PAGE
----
Thurs. Jul 07, 2005



  


Cisco Takes Its Internet Router to Space

By JASON BATES
Space News Staff Writer
posted: 03:06 pm ET, 26 April 2004

 

ciscoarch_042104

WASHINGTON — A leading U.S. supplier of computer networking equipment is beginning experiments with one of its Internet routers in space in an effort that proponents say ultimately could lead to lower-cost satellites and associated ground systems.

Experiments with the router, built by Cisco Systems Inc. of San Jose, Calif., were set to begin April 19 aboard the UK-DMC spacecraft, which is part of a multisatellite international Disaster Monitoring Constellation built by Surrey Satellite Technology Ltd. of Guildford, England. The UK-DMC spacecraft was launched in September.

The Cisco Router in Low-Earth Orbit experiment is using commercial-off-the-shelf hardware for transmitting data using the Internet protocol, said Rick Sanford, director of Cisco’s Global Defense and Space Group of San Jose. The router was not radiation-hardened or otherwise qualified for spaceflight, although certain modifications were made to enable it so survive the temperature extremes and vacuum of the low Earth orbit environment, he said.

Internet-style communication has been tested in space at various times over the past decade, but no one has yet tested the full suite of protocols using commercially available hardware and standards-based software, Sanford said. If successful, the Cisco experiment could one day lead to much broader access to satellite data and networks, which today generally require customized space and ground equipment, he said.

"We hope this effort will result in being able to leverage space in a broader scope, more cost effectively than we can today," Sanford said.

Under a Space Act Agreement with NASA, Cisco has set up a router system in a laboratory at NASA’s Glenn Research Center in Cleveland that functions in the same manner as the one aboard the UK-DMC satellite, said Phil Paulsen, NASA’s project manager for the experiment. Engineers at Glenn will test commands on the ground-based router before sending them to the router aboard UK-DMC, he said.

The Internet has proven to be an effective means of communication because fixed routers work well with other fixed routers, Paulsen said. If Internet routers can be made to work successfully on low Earth orbiting spacecraft, they can be made to work on mobile platforms on Earth, he said.

"Both NASA and the Department of Defense are interested in fielding brand new communications architectures," Paulsen said. "It is expected to be [Internet protocol-based], but there are questions about whether it makes sense to fly the routers in space or have the equipment on the ground."

Cisco will run the space experiment for an undetermined length of time, but plans to begin publishing the data as soon as possible so international space agencies, spacecraft developers and satellite operators can discuss ways to take advantage of the findings, Sanford said.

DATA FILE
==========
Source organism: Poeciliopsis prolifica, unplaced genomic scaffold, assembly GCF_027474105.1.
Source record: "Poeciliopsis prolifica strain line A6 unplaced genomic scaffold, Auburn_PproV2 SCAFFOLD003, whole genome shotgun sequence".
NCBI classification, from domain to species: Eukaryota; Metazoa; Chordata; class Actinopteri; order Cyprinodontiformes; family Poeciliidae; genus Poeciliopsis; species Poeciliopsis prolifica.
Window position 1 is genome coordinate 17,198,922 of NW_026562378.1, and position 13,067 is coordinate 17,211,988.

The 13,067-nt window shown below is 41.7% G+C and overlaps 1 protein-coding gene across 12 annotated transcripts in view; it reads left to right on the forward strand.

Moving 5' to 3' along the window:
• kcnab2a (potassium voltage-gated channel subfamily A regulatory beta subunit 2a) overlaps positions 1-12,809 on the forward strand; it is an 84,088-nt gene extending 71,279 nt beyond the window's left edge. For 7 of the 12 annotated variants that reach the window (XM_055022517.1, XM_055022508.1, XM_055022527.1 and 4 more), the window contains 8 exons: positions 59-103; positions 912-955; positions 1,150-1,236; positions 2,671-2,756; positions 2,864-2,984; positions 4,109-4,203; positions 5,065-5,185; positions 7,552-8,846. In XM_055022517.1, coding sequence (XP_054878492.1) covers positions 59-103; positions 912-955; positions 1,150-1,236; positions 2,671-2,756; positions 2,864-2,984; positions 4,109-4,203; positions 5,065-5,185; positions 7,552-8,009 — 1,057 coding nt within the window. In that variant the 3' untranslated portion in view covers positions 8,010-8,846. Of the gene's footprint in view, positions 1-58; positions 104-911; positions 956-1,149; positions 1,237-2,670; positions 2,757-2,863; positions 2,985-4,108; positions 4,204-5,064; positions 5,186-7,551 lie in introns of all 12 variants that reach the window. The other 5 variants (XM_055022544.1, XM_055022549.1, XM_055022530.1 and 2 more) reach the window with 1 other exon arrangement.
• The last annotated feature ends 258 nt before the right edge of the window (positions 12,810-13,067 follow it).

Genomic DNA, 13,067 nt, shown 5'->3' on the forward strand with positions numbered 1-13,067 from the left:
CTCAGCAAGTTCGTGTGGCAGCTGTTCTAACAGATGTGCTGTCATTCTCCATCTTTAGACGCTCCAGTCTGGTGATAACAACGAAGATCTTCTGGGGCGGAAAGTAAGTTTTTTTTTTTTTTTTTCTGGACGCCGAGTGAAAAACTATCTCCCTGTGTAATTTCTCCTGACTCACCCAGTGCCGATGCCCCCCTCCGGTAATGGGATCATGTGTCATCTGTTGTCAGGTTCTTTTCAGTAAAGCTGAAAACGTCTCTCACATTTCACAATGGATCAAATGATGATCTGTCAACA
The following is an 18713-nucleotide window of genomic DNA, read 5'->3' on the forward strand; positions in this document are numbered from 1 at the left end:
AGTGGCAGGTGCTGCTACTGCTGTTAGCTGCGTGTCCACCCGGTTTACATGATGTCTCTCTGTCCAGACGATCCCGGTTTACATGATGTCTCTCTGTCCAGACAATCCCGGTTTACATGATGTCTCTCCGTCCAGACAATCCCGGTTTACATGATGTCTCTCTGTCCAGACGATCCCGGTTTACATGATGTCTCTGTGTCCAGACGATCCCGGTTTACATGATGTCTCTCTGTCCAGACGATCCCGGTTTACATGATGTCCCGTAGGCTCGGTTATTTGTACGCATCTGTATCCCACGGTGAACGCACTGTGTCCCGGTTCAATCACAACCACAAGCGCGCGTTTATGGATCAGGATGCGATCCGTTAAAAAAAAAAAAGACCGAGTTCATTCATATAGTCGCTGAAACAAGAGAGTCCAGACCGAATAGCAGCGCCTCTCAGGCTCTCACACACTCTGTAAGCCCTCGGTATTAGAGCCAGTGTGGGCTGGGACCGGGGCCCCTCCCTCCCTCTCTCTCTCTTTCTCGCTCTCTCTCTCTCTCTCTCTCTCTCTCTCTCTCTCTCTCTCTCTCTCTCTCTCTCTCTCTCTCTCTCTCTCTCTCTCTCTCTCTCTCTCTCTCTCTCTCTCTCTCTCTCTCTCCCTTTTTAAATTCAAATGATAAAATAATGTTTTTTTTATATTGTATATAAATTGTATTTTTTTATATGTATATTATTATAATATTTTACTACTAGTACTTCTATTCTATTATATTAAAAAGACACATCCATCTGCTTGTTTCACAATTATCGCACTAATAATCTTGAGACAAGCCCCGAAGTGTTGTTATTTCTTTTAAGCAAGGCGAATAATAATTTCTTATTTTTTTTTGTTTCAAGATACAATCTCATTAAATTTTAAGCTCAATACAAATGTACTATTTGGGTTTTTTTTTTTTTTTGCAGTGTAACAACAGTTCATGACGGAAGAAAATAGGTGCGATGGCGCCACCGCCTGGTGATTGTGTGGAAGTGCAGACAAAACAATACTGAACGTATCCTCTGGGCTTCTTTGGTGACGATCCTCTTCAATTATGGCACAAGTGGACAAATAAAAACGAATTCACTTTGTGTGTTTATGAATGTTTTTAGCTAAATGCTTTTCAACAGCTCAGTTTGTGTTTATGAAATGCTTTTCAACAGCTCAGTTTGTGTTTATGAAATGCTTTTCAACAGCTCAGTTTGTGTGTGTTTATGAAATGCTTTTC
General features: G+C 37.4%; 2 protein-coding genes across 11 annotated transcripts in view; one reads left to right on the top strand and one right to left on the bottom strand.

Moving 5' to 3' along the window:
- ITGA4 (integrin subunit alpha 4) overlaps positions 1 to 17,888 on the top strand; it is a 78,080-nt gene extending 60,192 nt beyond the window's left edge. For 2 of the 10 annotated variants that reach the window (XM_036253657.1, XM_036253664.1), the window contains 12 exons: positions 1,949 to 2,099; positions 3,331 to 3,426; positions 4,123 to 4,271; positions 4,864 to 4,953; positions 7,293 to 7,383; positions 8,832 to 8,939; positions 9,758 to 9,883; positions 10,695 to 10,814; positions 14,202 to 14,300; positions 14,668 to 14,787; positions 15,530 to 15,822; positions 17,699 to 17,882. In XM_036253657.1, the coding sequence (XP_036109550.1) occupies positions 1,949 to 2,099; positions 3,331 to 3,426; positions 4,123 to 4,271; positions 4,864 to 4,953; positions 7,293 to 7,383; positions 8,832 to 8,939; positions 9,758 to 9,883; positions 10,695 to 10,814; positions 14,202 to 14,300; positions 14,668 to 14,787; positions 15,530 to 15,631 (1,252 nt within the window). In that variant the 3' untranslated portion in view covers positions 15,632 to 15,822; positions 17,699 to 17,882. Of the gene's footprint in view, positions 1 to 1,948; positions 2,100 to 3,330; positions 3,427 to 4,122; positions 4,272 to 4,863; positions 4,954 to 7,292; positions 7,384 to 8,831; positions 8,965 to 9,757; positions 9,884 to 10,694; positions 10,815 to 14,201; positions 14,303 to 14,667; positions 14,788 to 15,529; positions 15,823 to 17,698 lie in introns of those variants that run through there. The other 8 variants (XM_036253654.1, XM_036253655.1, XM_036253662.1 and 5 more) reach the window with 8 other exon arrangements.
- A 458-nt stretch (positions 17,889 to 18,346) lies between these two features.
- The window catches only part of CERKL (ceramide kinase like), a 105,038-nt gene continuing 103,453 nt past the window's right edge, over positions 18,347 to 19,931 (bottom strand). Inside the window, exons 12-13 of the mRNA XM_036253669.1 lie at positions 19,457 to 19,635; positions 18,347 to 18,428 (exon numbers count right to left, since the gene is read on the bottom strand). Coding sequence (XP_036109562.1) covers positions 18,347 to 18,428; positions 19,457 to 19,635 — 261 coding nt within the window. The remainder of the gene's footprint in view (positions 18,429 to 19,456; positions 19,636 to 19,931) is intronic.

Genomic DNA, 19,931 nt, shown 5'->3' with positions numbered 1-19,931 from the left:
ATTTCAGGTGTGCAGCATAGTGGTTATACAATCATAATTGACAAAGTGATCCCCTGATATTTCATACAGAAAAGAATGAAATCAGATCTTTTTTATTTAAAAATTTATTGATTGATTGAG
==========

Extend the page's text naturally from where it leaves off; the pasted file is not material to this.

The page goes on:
"There is no specific mission, no specific customer or specific driver compelling us to put the information in any particular type of format," Sanford said. "… We just want to determine how the router functions. Then smart people that build spacecraft can make the business and technology decision on whether to deploy this in place of something being custom-built today."

Sanford said Cisco does not expect to develop a business selling space hardware, and estimated that the market for satellite-based Internet routers may be only 15 or 20 units over the next decade. Instead, Cisco’s plans are focused on the ground-systems business that could be created if satellites are able to communicate using Internet protocols. With Internet-based communications, laptop computers and personal digital assistants could become de facto satellite ground stations.

"By using terrestrial communication protocols for spacecraft, there could be far more ground stations and terminals for spacecraft that have the capability," Sanford said. "The investment we’re making in space would result in additional ground network sales."

Other parties have expressed an interest in doing specialized experiments with Cisco’s router aboard the UK-DMC spacecraft, Sanford said. One such experiment will be conducted by the U.S. Air Force Space Battle Laboratory at Schriever Air Force Base, Colo.

The Air Force will use a system built by General Dynamics Corp. of Falls Church, Va., designed to allow a satellite to be controlled from any location within a network rather than a fixed ground station, said Capt. Brett Conner, program manager for the Air Force Battle Laboratory.

The system, dubbed the Virtual Mission Operations Center, also is intended to demonstrate the ability to download satellite data to mobile ground stations, Conner said. Imagery collected by the UK-DMC satellite will be sent via the Cisco router to the virtual operations center. The Air Force demonstration will begin in mid-May and run through mid-June, he said.

While the U.S. military has developed transportable ground stations for downloading satellite imagery, an Internet-based architecture would allow for smaller, more mobile, lower-cost terminals, Sanford said. Such stations also could be reconfigured relatively easily to communicate with other spacecraft that use Internet protocols for communications, he said.

"The early adopter of this in the United States without question would be the Department of Defense," Sanford said. "They have the most compelling mission need."

He said commercial telecommunication service providers, with their need to provide links for the last mile that it takes to reach a customer, also is a promising market.






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